And Ellie’s not exactly responsible with her candles.
I set my box down and say quietly to Tommy, “I’m gonna go speak to the prince.”
He nods. “Took the words out of my mouth.”
I point to Ellie. “Don’t leave her alone.”
Tommy chuckles. “In this neighborhood? Brother, I’m not even gonna blink.”
A while later, I’m at the penthouse, sitting across from Nicholas in the library. “It’s about Ellie’s new flat. Have you seen it?”
He grins. “She was going on and on about it at dinner last night. She seems very excited about having some independence, standing on her own feet.”
“But you haven’t actually seen the place yourself?” I push.
And his hands stop shuffling papers. “No. But judging from your tone, I’m guessing I should.”
“The sooner the better.”
He rises from his chair and I follow him out to the living room, where Olivia is reviewing paperwork for their new charitable venture. Since Lord Ellington acquired Ellie’s mother’s pie recipes and is selling them as fast as they can ship them, the diners are no longer serving them. Instead, they serve hot, nutritious meals instead, cold sandwiches and hot coffee—to anyone who enters. They’re only asked to pay what they can.
Nicholas holds out his hand. “Road trip.”
She stands, pecking his lips. “Where are we going?”
“Ellie moves into her new flat today—let’s visit.”
“She said she wanted us to wait until she got everything set up.”
Nicholas meets my eyes over his wife’s pretty, dark head.
“Let’s surprise her. Your sister likes surprises.”
When Olivia steps through the doorway of the flat, with her eyes as big as quarters, it’s clear that Ellie isn’t the only one surprised.
A booming sound comes from outside, a few blocks away.
“Hey guys!” Ellie greets her sister and brother-in-law. “I didn’t want you to come by until I got everything ready. What do you think? Isn’t it great?”
Nicholas, a man known for having a way with words, has trouble finding them. “It’s . . . something.”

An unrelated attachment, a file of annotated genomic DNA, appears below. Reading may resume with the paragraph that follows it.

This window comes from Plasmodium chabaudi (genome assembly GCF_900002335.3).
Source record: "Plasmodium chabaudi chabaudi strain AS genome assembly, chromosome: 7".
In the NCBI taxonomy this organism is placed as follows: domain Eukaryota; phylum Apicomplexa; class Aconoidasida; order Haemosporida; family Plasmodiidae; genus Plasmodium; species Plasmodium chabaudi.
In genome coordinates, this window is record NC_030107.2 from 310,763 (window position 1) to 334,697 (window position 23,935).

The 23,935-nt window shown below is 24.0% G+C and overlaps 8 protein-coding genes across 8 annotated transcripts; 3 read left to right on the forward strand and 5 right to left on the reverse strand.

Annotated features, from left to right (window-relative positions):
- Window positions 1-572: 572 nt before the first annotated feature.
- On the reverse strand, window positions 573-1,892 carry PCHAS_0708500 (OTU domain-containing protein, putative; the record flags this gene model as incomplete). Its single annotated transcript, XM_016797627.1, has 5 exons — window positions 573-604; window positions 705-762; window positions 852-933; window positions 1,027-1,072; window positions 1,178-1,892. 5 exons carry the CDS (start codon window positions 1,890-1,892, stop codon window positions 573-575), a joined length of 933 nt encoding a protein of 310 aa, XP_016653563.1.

And all Olivia can manage is, “Wow.”
The boom sound comes again. Before I can comment, Nicholas asks, “Is that . . .?”
“Gunshots?” Tommy finishes. “Aye. They go off about every twenty minutes. Like a poor man’s Big Ben.”
A scraggly bearded vagrant, naked except for a dirty, worn trench coat, peeks into the window and waves.
I motion towards him. “The neighbors seem friendly.”
Olivia marches to the window and pulls down the shade—and the whole bloody curtain rod falls down.
Did I say the place should be condemned? It should be bombed.
“Why is it so cold?” Nicholas asks.
Ellie’s face scrunches a bit. “Yeah—there’s a minor issue with the heat.”
“What’s the issue?”
“There isn’t any.”
She raises her finger. “But it’s okay—I have a plan.”
Nicholas scratches his brow. “Can’t wait to hear it.”
“I thought I’d get one of those outdoor fire pits and I’d put it by the window, of course, so the smoke can blow out.”
“A fire pit?” Nicholas repeats.
“Yeah,” Ellie goes on. “You know, the Native Americans used to have fires inside their tepees and the smoke would escape out the top,” she explains.
“Tepees?” Tommy parrots.
“Right.” Nicholas nods. “Okay. Ah, Tommy, can you take those boxes, please? Logan—get those on that side, and I’ll carry these,” he says, hoisting two large boxes near his feet.
“What are you doing?” Ellie asks.
“You’re not staying here,” Nicholas tells her.
“I know it’s not perfect . . . but I love it,” Ellie wails.
“We’ll find you a new place to love. I’ll even ask the owner to loosen the pipes so they leak if that’ll make you happy, but you can’t stay here. Absolutely not.”